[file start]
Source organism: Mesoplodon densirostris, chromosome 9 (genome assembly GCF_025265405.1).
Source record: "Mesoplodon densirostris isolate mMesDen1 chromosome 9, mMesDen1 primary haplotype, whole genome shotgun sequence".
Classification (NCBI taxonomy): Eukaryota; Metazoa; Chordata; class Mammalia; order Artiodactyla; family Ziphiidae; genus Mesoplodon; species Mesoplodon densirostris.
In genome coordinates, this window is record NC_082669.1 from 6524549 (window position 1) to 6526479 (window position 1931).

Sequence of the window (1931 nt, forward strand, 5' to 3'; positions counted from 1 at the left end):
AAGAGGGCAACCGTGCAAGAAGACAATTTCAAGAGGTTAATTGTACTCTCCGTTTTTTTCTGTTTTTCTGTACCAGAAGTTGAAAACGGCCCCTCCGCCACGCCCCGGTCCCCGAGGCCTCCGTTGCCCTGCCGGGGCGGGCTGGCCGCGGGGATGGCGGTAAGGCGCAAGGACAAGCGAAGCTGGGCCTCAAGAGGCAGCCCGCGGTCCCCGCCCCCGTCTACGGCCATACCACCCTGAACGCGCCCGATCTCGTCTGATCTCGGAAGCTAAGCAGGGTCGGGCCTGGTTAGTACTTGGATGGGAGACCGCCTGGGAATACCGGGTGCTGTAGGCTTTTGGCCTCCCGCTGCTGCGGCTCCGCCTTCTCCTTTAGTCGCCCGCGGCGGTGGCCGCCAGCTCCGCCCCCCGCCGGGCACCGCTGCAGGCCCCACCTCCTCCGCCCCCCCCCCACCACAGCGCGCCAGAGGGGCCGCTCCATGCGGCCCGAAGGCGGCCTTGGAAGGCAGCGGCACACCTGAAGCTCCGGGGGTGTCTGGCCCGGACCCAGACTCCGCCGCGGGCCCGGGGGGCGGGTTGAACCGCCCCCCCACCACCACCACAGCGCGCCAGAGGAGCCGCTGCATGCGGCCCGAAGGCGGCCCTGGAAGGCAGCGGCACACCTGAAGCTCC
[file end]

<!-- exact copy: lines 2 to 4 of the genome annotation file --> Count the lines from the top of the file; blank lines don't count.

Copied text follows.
Source record: "Mesoplodon densirostris isolate mMesDen1 chromosome 9, mMesDen1 primary haplotype, whole genome shotgun sequence".
Classification (NCBI taxonomy): Eukaryota; Metazoa; Chordata; class Mammalia; order Artiodactyla; family Ziphiidae; genus Mesoplodon; species Mesoplodon densirostris.
In genome coordinates, this window is record NC_082669.1 from 6524549 (window position 1) to 6526479 (window position 1931).